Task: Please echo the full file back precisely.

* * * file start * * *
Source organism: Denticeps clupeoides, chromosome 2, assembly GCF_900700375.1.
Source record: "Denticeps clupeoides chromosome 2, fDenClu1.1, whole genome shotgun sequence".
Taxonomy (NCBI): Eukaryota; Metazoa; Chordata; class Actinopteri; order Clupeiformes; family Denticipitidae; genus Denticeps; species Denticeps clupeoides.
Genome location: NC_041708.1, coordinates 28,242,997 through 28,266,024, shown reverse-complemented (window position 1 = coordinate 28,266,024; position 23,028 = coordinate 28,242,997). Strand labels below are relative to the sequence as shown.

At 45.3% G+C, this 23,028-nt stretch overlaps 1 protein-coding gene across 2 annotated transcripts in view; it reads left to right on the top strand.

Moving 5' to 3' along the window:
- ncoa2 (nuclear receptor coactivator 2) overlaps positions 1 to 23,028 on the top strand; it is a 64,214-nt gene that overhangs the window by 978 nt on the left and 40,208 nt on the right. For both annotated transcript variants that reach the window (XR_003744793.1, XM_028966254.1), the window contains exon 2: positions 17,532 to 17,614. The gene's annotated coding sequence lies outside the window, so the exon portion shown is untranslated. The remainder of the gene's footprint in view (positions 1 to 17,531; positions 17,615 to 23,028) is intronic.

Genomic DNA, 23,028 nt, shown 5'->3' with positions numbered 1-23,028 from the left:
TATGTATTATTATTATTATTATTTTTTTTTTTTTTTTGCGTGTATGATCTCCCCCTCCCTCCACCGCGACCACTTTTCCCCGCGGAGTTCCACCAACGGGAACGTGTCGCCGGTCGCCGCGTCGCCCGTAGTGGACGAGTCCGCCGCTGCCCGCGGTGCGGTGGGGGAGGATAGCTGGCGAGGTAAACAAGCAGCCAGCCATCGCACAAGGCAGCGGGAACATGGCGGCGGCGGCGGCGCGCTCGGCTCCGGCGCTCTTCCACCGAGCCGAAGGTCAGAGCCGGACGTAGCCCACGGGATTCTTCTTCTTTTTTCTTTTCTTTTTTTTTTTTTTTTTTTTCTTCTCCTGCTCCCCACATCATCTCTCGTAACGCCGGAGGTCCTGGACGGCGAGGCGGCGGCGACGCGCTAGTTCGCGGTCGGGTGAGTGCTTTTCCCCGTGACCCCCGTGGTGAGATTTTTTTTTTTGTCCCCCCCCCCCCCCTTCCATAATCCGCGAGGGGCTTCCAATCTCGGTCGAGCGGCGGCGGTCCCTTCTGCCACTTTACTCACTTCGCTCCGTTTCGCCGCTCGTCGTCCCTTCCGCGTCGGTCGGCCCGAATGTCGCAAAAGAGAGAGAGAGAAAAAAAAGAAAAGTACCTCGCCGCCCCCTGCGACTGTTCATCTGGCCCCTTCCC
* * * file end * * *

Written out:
Source organism: Denticeps clupeoides, chromosome 2, assembly GCF_900700375.1.
Source record: "Denticeps clupeoides chromosome 2, fDenClu1.1, whole genome shotgun sequence".
Taxonomy (NCBI): Eukaryota; Metazoa; Chordata; class Actinopteri; order Clupeiformes; family Denticipitidae; genus Denticeps; species Denticeps clupeoides.
Genome location: NC_041708.1, coordinates 28,242,997 through 28,266,024, shown reverse-complemented (window position 1 = coordinate 28,266,024; position 23,028 = coordinate 28,242,997). Strand labels below are relative to the sequence as shown.

At 45.3% G+C, this 23,028-nt stretch overlaps 1 protein-coding gene across 2 annotated transcripts in view; it reads left to right on the top strand.

Moving 5' to 3' along the window:
- ncoa2 (nuclear receptor coactivator 2) overlaps positions 1 to 23,028 on the top strand; it is a 64,214-nt gene that overhangs the window by 978 nt on the left and 40,208 nt on the right. For both annotated transcript variants that reach the window (XR_003744793.1, XM_028966254.1), the window contains exon 2: positions 17,532 to 17,614. The gene's annotated coding sequence lies outside the window, so the exon portion shown is untranslated. The remainder of the gene's footprint in view (positions 1 to 17,531; positions 17,615 to 23,028) is intronic.

Genomic DNA, 23,028 nt, shown 5'->3' with positions numbered 1-23,028 from the left:
TATGTATTATTATTATTATTATTTTTTTTTTTTTTTTGCGTGTATGATCTCCCCCTCCCTCCACCGCGACCACTTTTCCCCGCGGAGTTCCACCAACGGGAACGTGTCGCCGGTCGCCGCGTCGCCCGTAGTGGACGAGTCCGCCGCTGCCCGCGGTGCGGTGGGGGAGGATAGCTGGCGAGGTAAACAAGCAGCCAGCCATCGCACAAGGCAGCGGGAACATGGCGGCGGCGGCGGCGCGCTCGGCTCCGGCGCTCTTCCACCGAGCCGAAGGTCAGAGCCGGACGTAGCCCACGGGATTCTTCTTCTTTTTTCTTTTCTTTTTTTTTTTTTTTTTTTTCTTCTCCTGCTCCCCACATCATCTCTCGTAACGCCGGAGGTCCTGGACGGCGAGGCGGCGGCGACGCGCTAGTTCGCGGTCGGGTGAGTGCTTTTCCCCGTGACCCCCGTGGTGAGATTTTTTTTTTTGTCCCCCCCCCCCCCCTTCCATAATCCGCGAGGGGCTTCCAATCTCGGTCGAGCGGCGGCGGTCCCTTCTGCCACTTTACTCACTTCGCTCCGTTTCGCCGCTCGTCGTCCCTTCCGCGTCGGTCGGCCCGAATGTCGCAAAAGAGAGAGAGAGAAAAAAAAGAAAAGTACCTCGCCGCCCCCTGCGACTGTTCATCTGGCCCCTTCCC